Amid Flood Of Gov’t Requests For User Data, Google Pushes For Greater Transparency
Enid Burns for redOrbit.com – Your Universe Online
Google has released its eighth Transparency Report, noting the number of requests it gets from governments around the world for user information has increased by more than 100 percent since the search engine first began its disclosures in 2010.
The highlights of the Transparency Report were outlined in a post on the Google Public Policy Blog written by Richard Salgado, legal director of Law Enforcement and Information Security at Google. The report points to a parallel in usage growth with the increase in government requests.
In this report, Google included new information about the legal process for US criminal requests. There are several types of requests from the government such as emergency disclosures, wiretap orders, pen register orders and other court orders.
“We want to go even further. We believe it’s your right to know what kinds of requests and how many each government is making of us and other companies,” Salgado writes. “However, the US Department of Justice contends that US law does not allow us to share information about some national security requests that we might receive. Specifically, the US government argues that we cannot share information about the requests we receive (if any) under the Foreign Intelligence Surveillance Act. But you deserve to know.”
The Transparency Report generally discusses requests by the government to take down information as well as other information requests. However, there is also a rise in the number of user data requests from governments. The report discloses the number of requests received from each government in six-month periods. In 2012, user data requests from all governments increased from 21,389 in the first six months to 25,879 in the second half of the year.
In the same period, user data requests from the United States totaled 8,438 for the first six months, and 10,918 requests in the latter six months of 2012. Some information for the first six months has been provided in the report. Google received 10,918 requests for 21,683 user accounts from the US Government during the first six months of 2013. Eighty-three percent of those requests produced some data the government was able to use.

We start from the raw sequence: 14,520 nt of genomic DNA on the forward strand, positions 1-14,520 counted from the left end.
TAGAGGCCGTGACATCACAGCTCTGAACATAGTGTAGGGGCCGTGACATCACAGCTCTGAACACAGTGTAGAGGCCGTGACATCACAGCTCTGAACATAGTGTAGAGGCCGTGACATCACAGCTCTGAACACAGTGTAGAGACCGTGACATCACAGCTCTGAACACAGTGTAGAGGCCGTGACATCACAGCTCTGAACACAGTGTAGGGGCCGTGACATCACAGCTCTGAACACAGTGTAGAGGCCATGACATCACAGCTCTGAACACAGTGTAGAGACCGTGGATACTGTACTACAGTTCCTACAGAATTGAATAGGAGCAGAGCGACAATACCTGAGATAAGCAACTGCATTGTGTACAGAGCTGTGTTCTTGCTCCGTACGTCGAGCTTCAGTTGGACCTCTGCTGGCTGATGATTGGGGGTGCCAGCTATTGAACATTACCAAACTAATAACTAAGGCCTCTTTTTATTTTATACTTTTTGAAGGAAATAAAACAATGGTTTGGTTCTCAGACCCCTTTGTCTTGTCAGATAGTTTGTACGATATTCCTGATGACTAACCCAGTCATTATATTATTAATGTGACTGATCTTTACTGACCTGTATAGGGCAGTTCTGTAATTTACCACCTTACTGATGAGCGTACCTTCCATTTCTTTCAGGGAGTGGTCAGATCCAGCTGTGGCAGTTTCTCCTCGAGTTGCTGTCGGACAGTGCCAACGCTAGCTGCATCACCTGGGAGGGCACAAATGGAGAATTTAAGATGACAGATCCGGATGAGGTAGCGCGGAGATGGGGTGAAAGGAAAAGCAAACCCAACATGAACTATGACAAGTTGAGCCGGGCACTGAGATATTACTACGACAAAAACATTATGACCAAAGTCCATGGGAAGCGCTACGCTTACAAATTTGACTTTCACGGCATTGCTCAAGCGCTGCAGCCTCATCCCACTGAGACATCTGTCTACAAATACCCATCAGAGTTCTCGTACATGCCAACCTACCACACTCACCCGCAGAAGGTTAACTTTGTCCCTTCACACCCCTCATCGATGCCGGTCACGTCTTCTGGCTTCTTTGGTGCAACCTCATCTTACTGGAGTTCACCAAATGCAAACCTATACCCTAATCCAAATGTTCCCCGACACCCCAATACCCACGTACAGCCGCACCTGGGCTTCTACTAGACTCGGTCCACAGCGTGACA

A breakdown of the user data requests for the US government includes all categories where user data were requested. For instance, pen register orders accounted for 207 requests in 332 user accounts, of which 89 percent of requests produced data. And seven wiretap orders for seven user accounts were requested, of which 100 percent offered data for the government.
Data for user data requests from the US government were more detailed – and greater in number – than most other governments. In the first six months of 2013, Google received 2,311 user data requests from 3,079 user accounts from Germany. In those six months, 48 percent of requests produced some data. User data requests in the United Kingdom included 1,274 requests from 1,818 accounts, where 67 percent of those requests brought back usable data.
Google desires to provide more transparency where possible. Most of the efforts concentrate on the US government, though Google is taking action with other governments around the world as well.
“Earlier this year, we brought a federal case to assert that we do indeed have the right to shine more light on the FISA process. In addition, we recently wrote a letter of support for two pieces of legislation currently proposed in the US Congress,” wrote Salgado. “And we’re asking governments around the world to uphold international legal agreements that respect the laws of different countries and guarantee standards for due process are met.”